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Lookup NU author(s): Professor Kevin MarchbankORCiD
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Mice prematurely expressing human CR2 (hCR2) in the B cell lineage have a defective B cell ontogeny and immune response. Our recent analysis of this phenotype suggested that signaling through hCR2 and presumably mouse CD19 on the B cell surface, during bone marrow development, could result in the observed changes in B cell function in these mice. To test this hypothesis, we back crossed hCR2high transgenic mice onto the CD19-/- background. CD19-/-hCR2high mice were found to possess even fewer mature B cells than their CD19+/+hCR2high littermates, demonstrating that loss of CD19 exacerbated the effects elicited through hCR2. This data suggests that CD19 provides a survival signal during B cell development in this model. Next, we examined if the removal of the main ligand for CR2, namely C3d, through back-crossing onto the C3-/- background could restore normal B cell development. However, we found only minor recovery in peripheral B cell numbers and no obvious change in function. This was despite a three-fold increase in the level of hCR2 expression on B cells isolated from the spleen or bone marrow of C3-/-hCR2high mice when compared with C3 sufficient littermates. These data demonstrate that hCR2 is integrated in mouse B cell signaling and that the downstream effects of hCR2 expression during early B cell development are partially but not completely due to interaction with C3 fragments and signaling through CD19 in the bone marrow environment. © 2007 Elsevier Ltd. All rights reserved.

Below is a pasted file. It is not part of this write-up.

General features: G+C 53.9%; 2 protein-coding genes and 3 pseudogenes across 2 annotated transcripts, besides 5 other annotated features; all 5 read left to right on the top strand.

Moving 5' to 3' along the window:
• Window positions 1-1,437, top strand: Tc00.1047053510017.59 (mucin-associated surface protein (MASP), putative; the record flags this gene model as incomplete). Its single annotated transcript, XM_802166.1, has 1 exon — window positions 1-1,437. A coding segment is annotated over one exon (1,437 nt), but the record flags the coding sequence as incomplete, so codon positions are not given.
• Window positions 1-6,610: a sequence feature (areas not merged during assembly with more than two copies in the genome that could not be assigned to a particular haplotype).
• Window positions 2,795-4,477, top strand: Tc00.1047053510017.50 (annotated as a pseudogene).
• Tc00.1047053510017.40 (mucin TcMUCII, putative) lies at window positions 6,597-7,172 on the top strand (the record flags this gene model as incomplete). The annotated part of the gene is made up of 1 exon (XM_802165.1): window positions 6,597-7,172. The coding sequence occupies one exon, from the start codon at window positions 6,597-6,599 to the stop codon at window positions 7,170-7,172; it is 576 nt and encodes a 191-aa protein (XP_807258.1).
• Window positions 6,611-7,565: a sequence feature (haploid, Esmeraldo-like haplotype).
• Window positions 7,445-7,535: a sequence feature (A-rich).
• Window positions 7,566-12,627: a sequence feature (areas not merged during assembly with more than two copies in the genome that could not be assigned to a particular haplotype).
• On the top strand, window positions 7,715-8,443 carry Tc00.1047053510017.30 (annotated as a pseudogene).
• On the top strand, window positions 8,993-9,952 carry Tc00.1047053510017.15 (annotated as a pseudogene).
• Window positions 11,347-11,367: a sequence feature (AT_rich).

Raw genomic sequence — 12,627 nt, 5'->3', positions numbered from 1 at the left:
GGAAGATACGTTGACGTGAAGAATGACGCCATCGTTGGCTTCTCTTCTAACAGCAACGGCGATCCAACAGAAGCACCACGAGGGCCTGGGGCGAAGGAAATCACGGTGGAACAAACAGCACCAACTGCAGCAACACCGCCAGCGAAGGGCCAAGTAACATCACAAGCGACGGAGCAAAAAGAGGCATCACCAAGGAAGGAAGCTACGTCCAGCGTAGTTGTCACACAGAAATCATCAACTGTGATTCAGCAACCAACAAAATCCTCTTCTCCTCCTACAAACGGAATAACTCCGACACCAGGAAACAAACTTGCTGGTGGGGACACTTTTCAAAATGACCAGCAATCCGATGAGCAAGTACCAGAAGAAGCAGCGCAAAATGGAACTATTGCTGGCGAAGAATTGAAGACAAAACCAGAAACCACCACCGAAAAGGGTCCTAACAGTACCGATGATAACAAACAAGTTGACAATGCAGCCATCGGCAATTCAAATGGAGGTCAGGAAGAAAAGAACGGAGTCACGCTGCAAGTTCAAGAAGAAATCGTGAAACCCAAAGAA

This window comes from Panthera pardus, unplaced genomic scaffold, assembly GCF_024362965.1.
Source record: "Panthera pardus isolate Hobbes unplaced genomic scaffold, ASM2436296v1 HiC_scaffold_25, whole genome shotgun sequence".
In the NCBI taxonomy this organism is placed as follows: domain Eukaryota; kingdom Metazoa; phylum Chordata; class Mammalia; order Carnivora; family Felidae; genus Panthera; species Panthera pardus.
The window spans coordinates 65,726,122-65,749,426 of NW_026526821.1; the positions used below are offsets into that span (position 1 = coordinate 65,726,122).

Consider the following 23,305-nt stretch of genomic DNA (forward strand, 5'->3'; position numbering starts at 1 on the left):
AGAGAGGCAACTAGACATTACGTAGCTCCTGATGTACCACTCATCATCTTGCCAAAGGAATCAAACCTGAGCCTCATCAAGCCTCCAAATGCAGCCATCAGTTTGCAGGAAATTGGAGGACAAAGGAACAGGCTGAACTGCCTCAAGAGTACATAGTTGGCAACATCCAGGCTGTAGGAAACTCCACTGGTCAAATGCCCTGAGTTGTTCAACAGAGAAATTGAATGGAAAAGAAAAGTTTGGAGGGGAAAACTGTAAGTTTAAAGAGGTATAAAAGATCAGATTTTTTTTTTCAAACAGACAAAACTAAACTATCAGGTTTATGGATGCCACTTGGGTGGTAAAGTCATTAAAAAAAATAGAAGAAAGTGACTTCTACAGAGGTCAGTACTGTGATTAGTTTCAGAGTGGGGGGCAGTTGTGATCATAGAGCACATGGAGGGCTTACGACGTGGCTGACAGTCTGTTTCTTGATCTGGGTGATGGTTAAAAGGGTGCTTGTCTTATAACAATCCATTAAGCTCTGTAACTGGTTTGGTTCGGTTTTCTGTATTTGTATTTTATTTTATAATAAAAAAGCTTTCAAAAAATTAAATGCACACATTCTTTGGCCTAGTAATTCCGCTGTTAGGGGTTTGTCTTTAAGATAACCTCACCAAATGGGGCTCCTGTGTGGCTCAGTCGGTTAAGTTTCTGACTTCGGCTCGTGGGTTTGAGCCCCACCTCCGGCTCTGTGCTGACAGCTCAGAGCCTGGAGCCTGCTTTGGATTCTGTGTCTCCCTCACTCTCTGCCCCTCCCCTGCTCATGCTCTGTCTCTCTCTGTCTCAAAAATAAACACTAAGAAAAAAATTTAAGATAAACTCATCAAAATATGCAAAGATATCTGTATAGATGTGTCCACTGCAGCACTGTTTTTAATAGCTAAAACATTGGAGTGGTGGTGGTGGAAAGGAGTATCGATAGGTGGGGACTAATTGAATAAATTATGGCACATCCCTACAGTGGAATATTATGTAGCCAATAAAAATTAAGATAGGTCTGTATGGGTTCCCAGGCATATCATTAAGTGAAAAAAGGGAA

Author(s): Twohig J, Kulik L, Haluszczak C, Reuter J, Rossbach A, Bull M, Holers VM, Marchbank KJ
Publication type: Article
Publication status: Published
Journal: Molecular Immunology
ISSN (print): 0161-5890
ISSN (electronic): 1872-9142
PubMed id: 17379312
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